BE ON THE CUTTING EDGE OF THE BUSINESS SIDE OF THE ENTERTAINMENT INDUSTRY

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Wednesday, February 29, 2012

Getting Jobs in Entertainment question 1089:How do you get to go to the Oscars if you're not nominated?

I assume you're not a star who would be a presenter either. There actually is a way to attend if you aren't invited. You can be a seat filler. Research it, and get yourself a nice dress (or tux).

For more tips and articles by top entertainment industry career coach, The Greenlight Coach, visitwww.TheGreenlightCoachBlog.com

To stay current on The Greenlight Coach's speaking engagements, recommendations, and work success articles, sign up for her free newsletter at the top of the page and get a great bonus 1-hour MP3 on creating powerful business partnerships when you do!

Tuesday, February 28, 2012

Getting Jobs in Entertainment question 1088: Is it okay to walk up to someone you know from Facebook but never met?

Is it okay? It's the beauty of social media. On Friday I was at a networking event and a guy walked up next to me and I instantly thought I knew him, like he was my buddy. Before he could introduce himself, I said, "Facebook friend!" We talked for a while, and it was so easy because he does comment on my posts so we know things about each other. Isn't that what a friend is? Someone who knows what's going on in your life and cares enough to talk to you about it. These days it doesn't have to be a phone call or an email. It can be someone in your Facebook friends who was once a stranger, telling you that he/she sends good thought to you when you've lost someone, or tells you to eat when you post that you haven't eaten all day, or has an Anchorman quote showdown with you on your wall.

I find the industry getting much smaller thanks to Facebook.

Absolutely walk up to the person and say, "hey, we're Facebook friends!" BUT as always, be professional about it. If the person appears to be having an important business lunch--- not the time.

For more tips and articles by top entertainment industry career coach, The Greenlight Coach, visitwww.TheGreenlightCoachBlog.com

To stay current on The Greenlight Coach's speaking engagements, recommendations, and work success articles, sign up for her free newsletter at the top of the page and get a great bonus 1-hour MP3 on creating powerful business partnerships when you do!

Monday, February 27, 2012

Getting Jobs in Entertainment question 1087: How can I meet Casting Directors?

This was a question asked of me at a networking event, by a very charming young man. Our conversation didn't start out about his acting, it started out regarding his book which became a best seller. It's subject matter, imitates what my favorite writer did 30 years ago, so I was instantly pulled into the conversation. As we got further into the discussion and he brought up acting, I asked him the first question I always ask, "how many people do you know in the entertainment industry." His answer was 300 (that's 100 more than the "sweet spot"). Now I knew something was missing. How can he know so many people and not be making any progress?

Naturally I asked him my next question, "how many casting directors do you know?" He floundered for a moment then said, "one, sort of." AH HA! Mystery solved. So naturally he asked me how he was supposed to meet casting directors. I told him I'd answer him in my blog.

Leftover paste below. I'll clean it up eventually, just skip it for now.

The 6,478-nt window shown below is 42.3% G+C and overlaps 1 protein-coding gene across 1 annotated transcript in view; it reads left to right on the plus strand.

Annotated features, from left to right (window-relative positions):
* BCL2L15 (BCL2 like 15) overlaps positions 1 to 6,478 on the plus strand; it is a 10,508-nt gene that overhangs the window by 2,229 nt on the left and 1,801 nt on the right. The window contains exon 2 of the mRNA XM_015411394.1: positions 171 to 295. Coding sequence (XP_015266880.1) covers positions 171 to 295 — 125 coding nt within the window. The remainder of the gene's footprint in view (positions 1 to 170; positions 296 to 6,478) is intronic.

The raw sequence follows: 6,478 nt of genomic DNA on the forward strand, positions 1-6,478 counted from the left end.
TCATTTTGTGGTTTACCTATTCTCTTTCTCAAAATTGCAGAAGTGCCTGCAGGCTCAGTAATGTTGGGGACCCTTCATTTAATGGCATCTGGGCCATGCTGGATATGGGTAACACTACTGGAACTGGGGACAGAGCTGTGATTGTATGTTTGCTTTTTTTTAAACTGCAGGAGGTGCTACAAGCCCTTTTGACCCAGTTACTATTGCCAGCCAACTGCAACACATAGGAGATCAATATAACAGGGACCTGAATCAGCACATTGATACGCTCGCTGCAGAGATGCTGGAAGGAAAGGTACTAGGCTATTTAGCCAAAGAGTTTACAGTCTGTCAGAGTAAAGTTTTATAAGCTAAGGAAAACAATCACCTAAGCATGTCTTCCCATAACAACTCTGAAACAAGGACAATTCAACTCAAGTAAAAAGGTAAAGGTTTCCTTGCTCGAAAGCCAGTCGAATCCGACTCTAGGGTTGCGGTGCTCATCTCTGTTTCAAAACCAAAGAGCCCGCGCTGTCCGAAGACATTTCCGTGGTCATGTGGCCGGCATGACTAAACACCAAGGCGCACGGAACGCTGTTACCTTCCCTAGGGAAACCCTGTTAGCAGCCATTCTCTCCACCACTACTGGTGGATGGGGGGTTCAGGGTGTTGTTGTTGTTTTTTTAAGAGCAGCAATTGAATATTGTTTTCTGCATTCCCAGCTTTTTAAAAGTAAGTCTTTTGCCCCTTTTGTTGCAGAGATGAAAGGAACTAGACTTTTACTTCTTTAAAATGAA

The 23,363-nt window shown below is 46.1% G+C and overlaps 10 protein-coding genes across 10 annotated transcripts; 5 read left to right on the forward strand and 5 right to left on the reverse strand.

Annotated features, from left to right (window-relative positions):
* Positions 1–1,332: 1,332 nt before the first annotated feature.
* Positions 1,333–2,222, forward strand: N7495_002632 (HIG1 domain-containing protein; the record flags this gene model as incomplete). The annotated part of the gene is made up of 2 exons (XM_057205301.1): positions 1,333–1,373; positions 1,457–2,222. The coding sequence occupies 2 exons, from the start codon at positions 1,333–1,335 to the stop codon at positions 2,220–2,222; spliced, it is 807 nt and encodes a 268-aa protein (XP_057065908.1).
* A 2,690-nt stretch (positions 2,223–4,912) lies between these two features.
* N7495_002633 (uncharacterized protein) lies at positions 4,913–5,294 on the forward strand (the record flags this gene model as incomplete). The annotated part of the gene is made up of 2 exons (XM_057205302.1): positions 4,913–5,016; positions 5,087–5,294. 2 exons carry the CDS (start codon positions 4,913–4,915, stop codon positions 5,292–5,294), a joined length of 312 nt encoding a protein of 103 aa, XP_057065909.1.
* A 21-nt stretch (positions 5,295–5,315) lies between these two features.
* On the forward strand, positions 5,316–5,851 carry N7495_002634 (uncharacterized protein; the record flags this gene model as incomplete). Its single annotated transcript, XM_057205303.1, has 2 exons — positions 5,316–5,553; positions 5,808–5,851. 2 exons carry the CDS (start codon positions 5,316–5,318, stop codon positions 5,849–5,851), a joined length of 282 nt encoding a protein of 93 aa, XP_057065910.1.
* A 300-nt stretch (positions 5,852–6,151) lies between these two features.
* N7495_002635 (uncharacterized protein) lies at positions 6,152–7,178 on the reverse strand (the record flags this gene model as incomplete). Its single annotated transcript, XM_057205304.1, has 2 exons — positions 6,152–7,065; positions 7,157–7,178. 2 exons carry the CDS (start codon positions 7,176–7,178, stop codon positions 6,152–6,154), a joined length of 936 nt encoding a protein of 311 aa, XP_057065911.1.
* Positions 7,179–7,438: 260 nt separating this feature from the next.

1. Ask the people you already know to give you referrals to the casting directors they know
2. Build relationships through casting director workshops (there's a whole strategy to this, but you have to coach with me... I can't give you all of my secrets for free)
3. Offer to do an internship in casting directors' offices
4. Attend networking events that involve casting directors
5. Join philanthropic organizations that casting directors are a part of

Yes, you have to do research for 4 & 5. Remember casting directors are people, treat them with respect and always look to create a win/win.

For more tips and articles by top entertainment industry career coach, The Greenlight Coach, visitwww.TheGreenlightCoachBlog.com

To stay current on The Greenlight Coach's speaking engagements, recommendations, and work success articles, sign up for her free newsletter at the top of the page and get a great bonus 1-hour MP3 on creating powerful business partnerships when you do!

Sunday, February 26, 2012

Getting Jobs in Entertainment question 1086: Do people have careers in entertainment anywhere else besides Hollywood?

Yes. I don't know how old you are or how small of a town you live in, but entertainment happens all over this country... all over this world. You must have access to the internet because you emailed me. There's a search engine (www.google.com). Put in where you live and entertainment organizations and see what comes up.

I've been traveling to production cities across the US and Canada. To everyone reading this, if you are so inclined, please email me: where you live and what your biggest work challenges are, so I can tailor my speaking engagements to your city. AND if you are a part of an organization, or a community and would like me to come and speak, send me an email.

For more tips and articles by top entertainment industry career coach, The Greenlight Coach, visitwww.TheGreenlightCoachBlog.com

To stay current on The Greenlight Coach's speaking engagements, recommendations, and work success articles, sign up for her free newsletter at the top of the page and get a great bonus 1-hour MP3 on creating powerful business partnerships when you do!

Saturday, February 25, 2012

Getting Jobs in Entertainment question 1085:How does being on a set differ from being in class?